Additionally, it has a high protein content of 42%. The high protein content means this food is recommended for summer, although it could easily be used into the spring and fall as well, when temperatures are warmer.

Features: 

  • High protein content – contains 42% minimum protein content
  • 4% minimum fat content
  • Contains calcium montmorillonite clay (same clay found in the ponds where Koi are native). Helps keep the pond cleaner while feeding this food.

Pros:

  • Contains Spirulina, a known color enhancer for koi
  • Includes unspecified vitamin mix, important for immune health
  • Considered one of best koi foods on market

Cons: 

  • Expensive

Best Budget-Friendly Option: Kaytee Koi Food

This is an excellent budget-friendly koi food that provides a good balance between protein, carbohydrates and fat. Because of its relatively high protein content (35%), it’s ideal for spring and fall.

The main sources of carbohydrates are soybean meal, wheat flour, corn gluten, and wheat germ meal. These carbohydrate sources are less expensive, which is how the manufacturer likely reaches the lower price point. 

It doesn’t contain any color enhancers, like carotenoids or spirulina, so if you’re looking for color development in your koi, this is not the food for you.

Features: 

  • 35% minimum protein content and 5% minimum fat content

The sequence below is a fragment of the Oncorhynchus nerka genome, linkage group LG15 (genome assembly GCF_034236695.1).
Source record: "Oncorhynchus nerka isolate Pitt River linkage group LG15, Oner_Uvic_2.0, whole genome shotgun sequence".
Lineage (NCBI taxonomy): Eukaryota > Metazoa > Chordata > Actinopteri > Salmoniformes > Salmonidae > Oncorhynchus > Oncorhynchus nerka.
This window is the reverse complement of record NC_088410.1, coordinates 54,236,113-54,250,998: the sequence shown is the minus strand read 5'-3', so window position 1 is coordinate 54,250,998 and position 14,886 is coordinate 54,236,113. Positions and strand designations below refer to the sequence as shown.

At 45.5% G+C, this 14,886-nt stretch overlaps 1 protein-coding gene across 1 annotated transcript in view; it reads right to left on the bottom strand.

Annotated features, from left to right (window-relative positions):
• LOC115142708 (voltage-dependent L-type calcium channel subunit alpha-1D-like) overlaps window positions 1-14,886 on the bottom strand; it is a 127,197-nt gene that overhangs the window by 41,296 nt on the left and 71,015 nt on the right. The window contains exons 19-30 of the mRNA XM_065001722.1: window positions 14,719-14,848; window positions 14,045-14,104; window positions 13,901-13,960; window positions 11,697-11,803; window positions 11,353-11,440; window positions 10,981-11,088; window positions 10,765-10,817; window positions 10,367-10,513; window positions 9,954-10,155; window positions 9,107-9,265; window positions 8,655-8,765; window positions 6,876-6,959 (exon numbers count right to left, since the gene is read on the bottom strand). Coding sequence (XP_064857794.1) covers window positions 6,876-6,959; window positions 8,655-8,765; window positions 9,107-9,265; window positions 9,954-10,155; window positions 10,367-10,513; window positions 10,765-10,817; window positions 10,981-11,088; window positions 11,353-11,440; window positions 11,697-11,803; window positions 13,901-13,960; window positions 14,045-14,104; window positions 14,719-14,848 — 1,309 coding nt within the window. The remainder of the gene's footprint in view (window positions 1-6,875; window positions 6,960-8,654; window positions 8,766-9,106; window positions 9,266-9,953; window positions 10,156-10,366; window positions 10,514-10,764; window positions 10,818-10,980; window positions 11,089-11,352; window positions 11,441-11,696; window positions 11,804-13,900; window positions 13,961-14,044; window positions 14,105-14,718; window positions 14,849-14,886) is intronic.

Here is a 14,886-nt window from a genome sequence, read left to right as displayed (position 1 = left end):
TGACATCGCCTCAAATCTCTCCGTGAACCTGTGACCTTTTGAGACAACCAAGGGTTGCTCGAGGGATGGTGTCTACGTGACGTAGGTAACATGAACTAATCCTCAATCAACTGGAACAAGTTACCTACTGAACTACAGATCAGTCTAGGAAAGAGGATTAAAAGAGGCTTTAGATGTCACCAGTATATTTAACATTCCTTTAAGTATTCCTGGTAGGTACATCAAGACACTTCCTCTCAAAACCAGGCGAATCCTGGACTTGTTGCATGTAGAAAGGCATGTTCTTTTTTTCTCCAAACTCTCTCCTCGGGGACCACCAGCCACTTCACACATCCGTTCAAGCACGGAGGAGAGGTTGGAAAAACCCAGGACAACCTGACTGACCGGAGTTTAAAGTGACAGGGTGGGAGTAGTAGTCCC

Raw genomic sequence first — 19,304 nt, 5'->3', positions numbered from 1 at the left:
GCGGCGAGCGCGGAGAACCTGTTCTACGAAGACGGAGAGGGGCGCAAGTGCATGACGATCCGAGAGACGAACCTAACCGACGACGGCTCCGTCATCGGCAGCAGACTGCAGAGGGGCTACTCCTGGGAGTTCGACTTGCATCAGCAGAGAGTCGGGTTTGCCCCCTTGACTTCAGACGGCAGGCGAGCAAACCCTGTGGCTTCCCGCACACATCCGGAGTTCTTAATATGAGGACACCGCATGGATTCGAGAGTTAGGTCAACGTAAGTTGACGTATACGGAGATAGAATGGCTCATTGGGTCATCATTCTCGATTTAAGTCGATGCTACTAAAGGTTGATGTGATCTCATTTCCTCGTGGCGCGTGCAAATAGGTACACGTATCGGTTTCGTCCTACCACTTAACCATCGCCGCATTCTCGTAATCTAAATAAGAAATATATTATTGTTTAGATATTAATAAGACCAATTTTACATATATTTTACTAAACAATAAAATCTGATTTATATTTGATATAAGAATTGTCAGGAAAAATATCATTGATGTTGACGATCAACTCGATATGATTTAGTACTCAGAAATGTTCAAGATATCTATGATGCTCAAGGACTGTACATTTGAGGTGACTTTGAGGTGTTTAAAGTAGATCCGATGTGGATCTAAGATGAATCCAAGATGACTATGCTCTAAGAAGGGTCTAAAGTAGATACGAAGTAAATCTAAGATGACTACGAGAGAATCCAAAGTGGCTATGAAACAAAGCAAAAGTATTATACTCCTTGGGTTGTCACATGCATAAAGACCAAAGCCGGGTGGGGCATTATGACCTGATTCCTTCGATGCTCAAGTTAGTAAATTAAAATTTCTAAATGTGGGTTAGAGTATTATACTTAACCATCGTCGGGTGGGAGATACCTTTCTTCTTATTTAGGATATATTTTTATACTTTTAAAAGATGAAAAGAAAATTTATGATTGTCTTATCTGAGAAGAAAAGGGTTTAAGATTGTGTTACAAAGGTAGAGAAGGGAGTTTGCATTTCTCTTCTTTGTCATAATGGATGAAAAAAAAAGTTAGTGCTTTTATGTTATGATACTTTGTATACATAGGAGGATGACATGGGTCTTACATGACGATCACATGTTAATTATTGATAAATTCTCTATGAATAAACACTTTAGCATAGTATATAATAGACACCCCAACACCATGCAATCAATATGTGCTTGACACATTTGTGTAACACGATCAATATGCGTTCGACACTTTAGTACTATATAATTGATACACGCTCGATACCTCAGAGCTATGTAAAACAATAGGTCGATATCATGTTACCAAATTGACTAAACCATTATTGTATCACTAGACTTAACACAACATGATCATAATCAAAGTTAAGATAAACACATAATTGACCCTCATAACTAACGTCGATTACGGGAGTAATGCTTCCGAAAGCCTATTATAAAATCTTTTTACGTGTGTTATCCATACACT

• Floating pellets
  • Multiple size bags available so easy to test if Koi like it

Pros: 

  • Price per pound is very affordable. Good value.
  • Some users report similar growth and color eating this food as compared to more expensive brands

Cons:

  • Less flavorful for Koi (fish will often eat other foods first)
  • Can cloud water if overfeeding occurs

Best Probiotic: Blue Ridge Probiotic Plus

Blue Ridge Probiotic Plus Koi Food is focused on boosting Koi immunity and safeguarding against disease. To support these goals, it includes probiotics, elevated vitamin C, and montmorillonite clay. Primalac and vitamin C increase fish immunity while montmorillonite clay helps with digestion and overall health. 

Features: 

  • Minimum 32% protein and 5% fat content
  • Available in different sizes
  • 100% satisfaction guarantee
  • Floating pellets

Pros: 

  • Helps boost immunity, disease resistance and good digestion.
  • Enhances coloring and helps replace essential minerals and trace elements fish need.
  • Resealable containers that keep food fresh up to a year
  • Good value for large bucket of food

Cons: 

  • Some users reported their koi didn’t enthusiastically eat this food
  • Unclear if koi are actually healthier because of eating this food

Best Day-to-Day:Hikari Staple Floating Pellets

This premium pellet food from Hikari is daily diet food for koi in warmer water temperatures. The balanced ingredients support growth and efficient nutrient utilization. This food contains a minimum protein content of 34% and a minimum fat content of 3%.

Features: 

  • Floating pellets
  • Ziplock closure for easy reseal
  • Includes Vitamin C for increased immunity
  • Respected Japanese brand

Pros: 

  • Good value
  • Koi gobble it up
  • Users report good growth and colors with this food

Cons: 

  • Some users reported cloudy water after using this food

Good Day-to-Day Alternative: Mazuri Koi Pond Nuggets